Mention “Tyke the elephant” to anyone who lived in Honolulu 20 years ago and chances are they’ll shake their head and talk about what a dark moment it was in their city’s history.
Tyke, a 20-year-old female African elephant, was in Honolulu with Circus International. On August 20, 1994, during the show, Tyke entered the ring at the Blaisdell Arena, kicking around what looked to audience members like a dummy. “We thought it was part of the show,” one witness told the Honolulu Star-Advertiser.
They soon realized the supposed dummy was a severely injured groomer. Panicked, audience members fled for the exits. Tyke went on to fatally crush her trainer -- who was trying to intervene -- before fleeing the arena herself.
For nearly 30 minutes, Tyke ran through the streets of the Kakaako neighborhood’s business district at rush hour, nearly trampling circus promoter Steve Hirano when he tried to fence her in. It was a foot chase between her and the Honolulu police, who eventually shot her 87 times before she succumbed to nerve damage and brain hemorrhages. People watched aghast from their cars, apartments and the sidewalk.
Twenty years later, witnesses still remember it vividly, and the attitude in Honolulu toward animal-driven circuses is distrusting. No circus elephants have performed since Tyke, even though there is no prohibition against it.
Earlier this year, when the Moscow International Circus announced that it would perform in Honolulu with "wild animals" this October, activist group People for the Ethical Treatment of Animals circulated a petition against it. A circus spokesman recently told the Honolulu Star-Advertiser that animals will now be excluded from the shows, and PETA applauded the decision in a press release:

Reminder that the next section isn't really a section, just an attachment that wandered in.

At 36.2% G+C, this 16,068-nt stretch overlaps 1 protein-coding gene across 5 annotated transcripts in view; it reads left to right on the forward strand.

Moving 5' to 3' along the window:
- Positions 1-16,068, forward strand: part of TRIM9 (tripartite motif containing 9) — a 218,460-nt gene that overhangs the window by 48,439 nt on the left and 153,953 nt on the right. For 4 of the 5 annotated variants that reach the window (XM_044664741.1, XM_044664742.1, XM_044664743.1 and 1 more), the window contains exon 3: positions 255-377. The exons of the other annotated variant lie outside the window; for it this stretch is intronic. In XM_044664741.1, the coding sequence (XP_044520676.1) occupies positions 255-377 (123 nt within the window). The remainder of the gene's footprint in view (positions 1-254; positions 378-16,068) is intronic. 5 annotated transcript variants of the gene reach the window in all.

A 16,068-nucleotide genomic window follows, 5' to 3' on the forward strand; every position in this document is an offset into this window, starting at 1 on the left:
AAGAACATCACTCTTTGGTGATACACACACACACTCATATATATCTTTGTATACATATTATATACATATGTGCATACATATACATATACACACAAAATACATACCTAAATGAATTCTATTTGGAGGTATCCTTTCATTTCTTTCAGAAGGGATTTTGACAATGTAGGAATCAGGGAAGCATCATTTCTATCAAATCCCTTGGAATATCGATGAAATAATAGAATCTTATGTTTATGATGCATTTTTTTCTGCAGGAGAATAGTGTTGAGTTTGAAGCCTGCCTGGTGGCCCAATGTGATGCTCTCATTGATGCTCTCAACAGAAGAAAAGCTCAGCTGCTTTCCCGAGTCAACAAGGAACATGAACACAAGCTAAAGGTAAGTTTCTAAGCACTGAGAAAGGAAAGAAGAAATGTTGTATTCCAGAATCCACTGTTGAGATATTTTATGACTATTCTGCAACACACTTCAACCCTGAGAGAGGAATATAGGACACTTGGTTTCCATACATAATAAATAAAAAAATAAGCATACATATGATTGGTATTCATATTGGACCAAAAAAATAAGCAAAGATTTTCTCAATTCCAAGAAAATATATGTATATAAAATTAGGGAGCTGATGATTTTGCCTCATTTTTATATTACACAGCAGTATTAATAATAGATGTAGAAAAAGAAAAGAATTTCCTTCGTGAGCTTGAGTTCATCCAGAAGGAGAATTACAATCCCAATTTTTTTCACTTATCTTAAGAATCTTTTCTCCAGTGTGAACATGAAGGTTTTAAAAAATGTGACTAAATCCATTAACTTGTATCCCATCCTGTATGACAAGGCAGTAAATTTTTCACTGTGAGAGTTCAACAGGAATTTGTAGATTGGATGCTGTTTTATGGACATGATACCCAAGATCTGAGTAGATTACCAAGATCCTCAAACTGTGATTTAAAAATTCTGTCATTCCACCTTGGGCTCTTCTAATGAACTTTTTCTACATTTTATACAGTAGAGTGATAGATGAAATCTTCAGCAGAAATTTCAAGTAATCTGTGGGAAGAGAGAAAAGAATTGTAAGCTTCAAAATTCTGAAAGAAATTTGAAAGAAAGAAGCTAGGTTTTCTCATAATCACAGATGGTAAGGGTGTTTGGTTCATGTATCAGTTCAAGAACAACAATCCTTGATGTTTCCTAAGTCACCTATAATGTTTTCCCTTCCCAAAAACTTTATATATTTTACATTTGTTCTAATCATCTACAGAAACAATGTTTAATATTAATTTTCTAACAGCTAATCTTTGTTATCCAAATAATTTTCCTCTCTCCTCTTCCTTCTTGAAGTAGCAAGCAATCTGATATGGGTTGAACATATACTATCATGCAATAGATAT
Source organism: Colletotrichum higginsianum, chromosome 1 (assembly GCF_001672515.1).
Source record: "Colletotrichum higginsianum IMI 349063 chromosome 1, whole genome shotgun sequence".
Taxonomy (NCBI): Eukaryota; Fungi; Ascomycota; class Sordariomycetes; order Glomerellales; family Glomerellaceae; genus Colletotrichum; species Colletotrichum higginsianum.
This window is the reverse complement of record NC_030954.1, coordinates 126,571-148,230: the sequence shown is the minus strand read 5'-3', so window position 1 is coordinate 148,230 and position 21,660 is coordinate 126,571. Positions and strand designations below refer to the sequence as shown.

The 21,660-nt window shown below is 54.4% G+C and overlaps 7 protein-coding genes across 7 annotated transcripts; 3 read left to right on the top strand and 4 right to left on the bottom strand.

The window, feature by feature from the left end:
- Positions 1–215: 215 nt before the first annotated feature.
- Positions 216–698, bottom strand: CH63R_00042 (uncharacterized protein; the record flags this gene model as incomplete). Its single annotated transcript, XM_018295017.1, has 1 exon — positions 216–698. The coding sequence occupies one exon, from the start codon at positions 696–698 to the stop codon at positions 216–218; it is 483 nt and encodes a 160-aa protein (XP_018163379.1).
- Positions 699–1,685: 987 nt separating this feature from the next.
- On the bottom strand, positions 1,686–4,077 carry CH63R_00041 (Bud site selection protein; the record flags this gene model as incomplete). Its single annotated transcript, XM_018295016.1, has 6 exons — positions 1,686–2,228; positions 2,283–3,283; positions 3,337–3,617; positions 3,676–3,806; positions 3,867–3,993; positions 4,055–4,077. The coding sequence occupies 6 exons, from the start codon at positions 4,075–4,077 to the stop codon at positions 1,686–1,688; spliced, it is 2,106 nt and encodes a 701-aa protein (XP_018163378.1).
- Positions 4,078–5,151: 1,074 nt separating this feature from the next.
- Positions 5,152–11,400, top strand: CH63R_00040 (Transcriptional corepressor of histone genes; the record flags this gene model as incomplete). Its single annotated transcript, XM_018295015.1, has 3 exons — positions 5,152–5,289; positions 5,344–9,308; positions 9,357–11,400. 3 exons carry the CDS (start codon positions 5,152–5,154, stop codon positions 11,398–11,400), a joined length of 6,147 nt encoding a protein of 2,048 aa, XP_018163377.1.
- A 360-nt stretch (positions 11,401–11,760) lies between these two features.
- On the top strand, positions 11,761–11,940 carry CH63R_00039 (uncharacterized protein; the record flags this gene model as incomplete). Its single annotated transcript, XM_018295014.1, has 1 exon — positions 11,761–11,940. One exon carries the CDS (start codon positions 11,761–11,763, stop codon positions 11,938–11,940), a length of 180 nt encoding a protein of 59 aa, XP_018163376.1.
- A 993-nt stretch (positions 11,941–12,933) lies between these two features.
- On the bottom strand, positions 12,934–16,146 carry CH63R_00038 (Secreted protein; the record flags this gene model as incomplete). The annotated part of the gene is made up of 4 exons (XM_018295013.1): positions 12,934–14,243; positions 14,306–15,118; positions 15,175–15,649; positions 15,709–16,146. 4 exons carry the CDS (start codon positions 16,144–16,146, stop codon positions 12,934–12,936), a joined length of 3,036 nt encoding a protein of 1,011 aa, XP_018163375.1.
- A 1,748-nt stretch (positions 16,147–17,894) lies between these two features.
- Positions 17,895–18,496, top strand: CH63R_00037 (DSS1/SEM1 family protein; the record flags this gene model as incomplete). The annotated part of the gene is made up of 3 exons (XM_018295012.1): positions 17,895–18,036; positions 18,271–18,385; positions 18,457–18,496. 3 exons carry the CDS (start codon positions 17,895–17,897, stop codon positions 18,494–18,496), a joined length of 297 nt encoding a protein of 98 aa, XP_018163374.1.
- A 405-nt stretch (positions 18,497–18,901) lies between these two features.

As the world saw 20 years ago when Tyke lashed out and died bellowing on the street, forcing frustrated animals to perform in circuses can have deadly consequences. PETA supporters and kind people around the world will be relieved to hear that the Moscow International Circus is putting safety and kindness first and going animal-free in Hawaii.
While the Tyke incident challenged people around the world to think about our relationship to circus animals, many circuses -- such as the Ringling Bros. and Barnum & Bailey Circus, Kelly Miller Circus, UniverSoul Circus, Cole Bros. Circus of the Stars and Carson & Barnes -- still use exotic animals, including elephants, in their shows today.
What can you do? For starters, PETA encourages you to avoid supporting any circus that includes animals and provides a list of animal-free circuses, as well as a list of things you can do if the circus comes to your town.
WARNING: The video below is extremely graphic and shows footage from Tyke's deadly rampage and public death.